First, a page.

The Power of Choice

Picture of a woman with yelling into a bull horn.

After years of feeling powerless, frustrated, and angry, last year I finally had to get aggressive in dealing with junk mail. The first thing I did was collect the offending pieces of mail, then I looked for contact information, made calls and/or went to the company website requesting to be removed from their database. While in this process I happened upon the following websites that put an end to the non-stop advertisements.

  • Federal Trade Commission –  This was one of the first sites I went to as they have tons of information and referrals to additional websites.
  • DMAchoice.org – (DMA short for Direct Marketing Association) is a great resource that allows you to set your mail preferences.
  • www.optoutprescreen.com – To reduce unsolicited credit and insurance offers you can opt-out for 5 years or permanently.
  • www.donotcall.gov – To reduce telemarketing calls from home and cell phones you can register your phone numbers at the National Do Not Call Registry. Although I’ve registered mine years ago and periodically check to ensure the number is still on the list, I’ve noticed an increase of spam marketing calls to my cell. Currently my solution to this situation is to not answer numbers I do not recognize.

Another way to lessen the amount of mail you receive is to go totally electronic from banking to bill paying. It’s efficient, convenient and there’s less to shred.

“There are three constants in life… change, choice and principles.” ~Stephen Covey

Author: Steph McCoy

Hi, I'm Steph, a businesswoman, style setter, blogger, and abilities crusader who breaks the myth that “blind people can’t be fashionable.” “Real Beauty Transcends Barriers”

6 thoughts on “Silencing the Noise & Ending the Dupe Effect”

  1. Excellent tips. It reminds me that sometimes, when I’m early for the local news, I catch parts of infomercials that claim this or that offer is limited or time-sensitive, and I’ve been hearing the exact thing for months. My favorites are when they tell you that, if your name starts with A – l or whatever, you can call in today, while if you’re in the second half of the alphabet, you need to wait till tomorrow.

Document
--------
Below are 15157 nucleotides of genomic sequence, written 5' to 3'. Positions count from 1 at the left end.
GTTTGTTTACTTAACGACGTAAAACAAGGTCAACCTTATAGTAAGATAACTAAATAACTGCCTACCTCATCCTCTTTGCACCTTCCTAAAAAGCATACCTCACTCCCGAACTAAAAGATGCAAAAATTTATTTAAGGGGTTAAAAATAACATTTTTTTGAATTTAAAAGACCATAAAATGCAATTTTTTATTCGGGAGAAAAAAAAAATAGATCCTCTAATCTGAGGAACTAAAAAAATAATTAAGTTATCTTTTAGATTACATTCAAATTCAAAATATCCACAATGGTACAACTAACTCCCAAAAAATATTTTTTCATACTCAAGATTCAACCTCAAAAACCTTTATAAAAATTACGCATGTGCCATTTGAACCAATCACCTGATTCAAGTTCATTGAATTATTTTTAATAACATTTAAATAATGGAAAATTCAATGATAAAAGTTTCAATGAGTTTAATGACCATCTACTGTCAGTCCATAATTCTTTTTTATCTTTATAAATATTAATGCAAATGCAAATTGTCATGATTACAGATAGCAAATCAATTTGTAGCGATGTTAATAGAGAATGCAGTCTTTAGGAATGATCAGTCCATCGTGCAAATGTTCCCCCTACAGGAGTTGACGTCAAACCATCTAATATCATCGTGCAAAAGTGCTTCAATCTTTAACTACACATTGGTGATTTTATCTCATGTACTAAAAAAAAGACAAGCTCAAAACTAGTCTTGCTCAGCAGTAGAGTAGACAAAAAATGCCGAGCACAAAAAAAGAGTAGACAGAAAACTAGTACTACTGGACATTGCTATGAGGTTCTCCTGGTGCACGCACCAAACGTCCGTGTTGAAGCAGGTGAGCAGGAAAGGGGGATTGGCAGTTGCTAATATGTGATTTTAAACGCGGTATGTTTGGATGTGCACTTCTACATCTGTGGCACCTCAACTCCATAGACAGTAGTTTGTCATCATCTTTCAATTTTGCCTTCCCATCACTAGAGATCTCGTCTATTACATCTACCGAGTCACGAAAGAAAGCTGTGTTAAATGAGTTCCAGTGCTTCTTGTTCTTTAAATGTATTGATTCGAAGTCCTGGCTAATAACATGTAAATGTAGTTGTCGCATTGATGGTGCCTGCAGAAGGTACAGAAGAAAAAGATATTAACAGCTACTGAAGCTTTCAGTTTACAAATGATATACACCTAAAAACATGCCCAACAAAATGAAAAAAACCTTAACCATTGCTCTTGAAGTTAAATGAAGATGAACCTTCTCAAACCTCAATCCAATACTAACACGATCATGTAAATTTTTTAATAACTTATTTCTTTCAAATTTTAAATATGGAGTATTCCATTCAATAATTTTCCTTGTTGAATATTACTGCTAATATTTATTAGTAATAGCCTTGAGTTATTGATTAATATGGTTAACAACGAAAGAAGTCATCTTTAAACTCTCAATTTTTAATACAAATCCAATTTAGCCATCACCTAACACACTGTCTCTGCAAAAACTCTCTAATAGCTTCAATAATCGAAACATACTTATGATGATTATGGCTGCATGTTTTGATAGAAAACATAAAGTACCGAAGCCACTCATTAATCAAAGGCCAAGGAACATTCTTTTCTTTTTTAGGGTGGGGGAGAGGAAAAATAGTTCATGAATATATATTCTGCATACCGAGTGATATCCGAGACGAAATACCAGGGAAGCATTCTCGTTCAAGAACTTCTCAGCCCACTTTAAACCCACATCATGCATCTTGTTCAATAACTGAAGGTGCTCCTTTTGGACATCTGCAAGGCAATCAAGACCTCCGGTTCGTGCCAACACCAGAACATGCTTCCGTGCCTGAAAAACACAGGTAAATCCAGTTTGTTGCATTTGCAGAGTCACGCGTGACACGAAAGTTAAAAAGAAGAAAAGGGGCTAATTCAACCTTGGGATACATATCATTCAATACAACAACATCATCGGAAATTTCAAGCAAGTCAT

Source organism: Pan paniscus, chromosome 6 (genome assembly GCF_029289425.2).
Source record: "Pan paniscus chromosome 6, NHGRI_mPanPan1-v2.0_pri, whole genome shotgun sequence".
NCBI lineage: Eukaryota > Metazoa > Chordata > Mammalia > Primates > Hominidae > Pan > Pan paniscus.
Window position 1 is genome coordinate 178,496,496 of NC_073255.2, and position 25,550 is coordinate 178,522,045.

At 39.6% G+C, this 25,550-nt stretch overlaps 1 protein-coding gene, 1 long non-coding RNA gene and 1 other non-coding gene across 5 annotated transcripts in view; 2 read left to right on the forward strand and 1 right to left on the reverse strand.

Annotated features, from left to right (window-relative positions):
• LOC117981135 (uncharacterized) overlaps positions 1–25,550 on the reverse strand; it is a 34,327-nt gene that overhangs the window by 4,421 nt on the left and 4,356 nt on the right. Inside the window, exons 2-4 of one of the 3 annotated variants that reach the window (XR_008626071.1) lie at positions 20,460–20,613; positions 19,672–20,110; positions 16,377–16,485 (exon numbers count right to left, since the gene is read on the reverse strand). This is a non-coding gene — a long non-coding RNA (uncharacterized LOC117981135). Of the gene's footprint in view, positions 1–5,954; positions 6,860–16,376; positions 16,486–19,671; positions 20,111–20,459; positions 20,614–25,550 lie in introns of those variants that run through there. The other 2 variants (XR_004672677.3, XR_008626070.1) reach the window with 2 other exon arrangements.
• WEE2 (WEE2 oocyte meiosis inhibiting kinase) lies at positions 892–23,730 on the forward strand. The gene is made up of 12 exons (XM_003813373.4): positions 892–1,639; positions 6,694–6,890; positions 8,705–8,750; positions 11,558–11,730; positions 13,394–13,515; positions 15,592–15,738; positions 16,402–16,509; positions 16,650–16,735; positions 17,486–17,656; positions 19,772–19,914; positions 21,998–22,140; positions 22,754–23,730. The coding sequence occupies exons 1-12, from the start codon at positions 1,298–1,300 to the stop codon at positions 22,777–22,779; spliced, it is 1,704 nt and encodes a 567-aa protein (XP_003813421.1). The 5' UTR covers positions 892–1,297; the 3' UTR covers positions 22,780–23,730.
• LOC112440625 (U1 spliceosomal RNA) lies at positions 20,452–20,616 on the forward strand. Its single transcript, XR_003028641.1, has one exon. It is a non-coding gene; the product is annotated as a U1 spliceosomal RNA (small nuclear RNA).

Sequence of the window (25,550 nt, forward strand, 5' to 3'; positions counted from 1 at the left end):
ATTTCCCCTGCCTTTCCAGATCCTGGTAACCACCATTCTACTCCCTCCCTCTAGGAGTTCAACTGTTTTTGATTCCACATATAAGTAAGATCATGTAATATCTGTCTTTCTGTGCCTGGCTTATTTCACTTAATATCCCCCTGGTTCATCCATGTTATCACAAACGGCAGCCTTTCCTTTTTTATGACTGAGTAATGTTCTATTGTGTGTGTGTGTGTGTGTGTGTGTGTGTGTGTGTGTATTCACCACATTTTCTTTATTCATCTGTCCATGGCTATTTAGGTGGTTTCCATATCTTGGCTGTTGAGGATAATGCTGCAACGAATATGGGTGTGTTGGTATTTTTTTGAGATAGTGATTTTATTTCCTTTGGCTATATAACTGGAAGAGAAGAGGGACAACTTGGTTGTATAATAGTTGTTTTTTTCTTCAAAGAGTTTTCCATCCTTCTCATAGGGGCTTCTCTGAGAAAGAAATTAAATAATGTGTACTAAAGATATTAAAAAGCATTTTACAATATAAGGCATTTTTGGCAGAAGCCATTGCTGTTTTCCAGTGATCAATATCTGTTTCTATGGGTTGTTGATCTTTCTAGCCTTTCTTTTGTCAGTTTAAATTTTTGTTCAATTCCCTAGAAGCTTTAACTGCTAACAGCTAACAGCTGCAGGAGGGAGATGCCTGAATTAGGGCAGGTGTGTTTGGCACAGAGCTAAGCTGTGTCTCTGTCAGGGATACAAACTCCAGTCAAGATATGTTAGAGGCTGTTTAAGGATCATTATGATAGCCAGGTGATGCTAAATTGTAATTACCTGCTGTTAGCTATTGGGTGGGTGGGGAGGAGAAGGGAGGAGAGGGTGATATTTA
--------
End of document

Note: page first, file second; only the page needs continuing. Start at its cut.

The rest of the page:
Liked by 1 person

    1. Good one Donna I forgot about those blasted infomercials. Yes some of them even go so far as to say you have to call within the next 10 minutes. I don’t recall hearing the ones with your name beginning with whatever letter of the alphabet but then again I block most of them out.

      Like

  2. nothing is ever really FREE… red flags pop up whenever I find something thats suppose to be a free or a gift or trial that suddenly requires credit card information along with contact details….so not only are they going to spam you they scam you as well. oooh look i just won a brand new iPhone for being the millionth visitor to some site *clicks ignore*

    the only mail I would love to find in the letter box are handwritten sentiments of the posted kind ^_^

    Liked by 1 person

    1. You are 100% correct. Nothing is free. If there is a “do this” “click here” “provide…” or as I said in the post buy something, it’s not free. For those things that appear free there is almost always a cost associated in some form.

      Yeah a handwritten letter I almost forgot what that was. Those are actually priceless these days but are so welcome. 🙂

      Liked by 1 person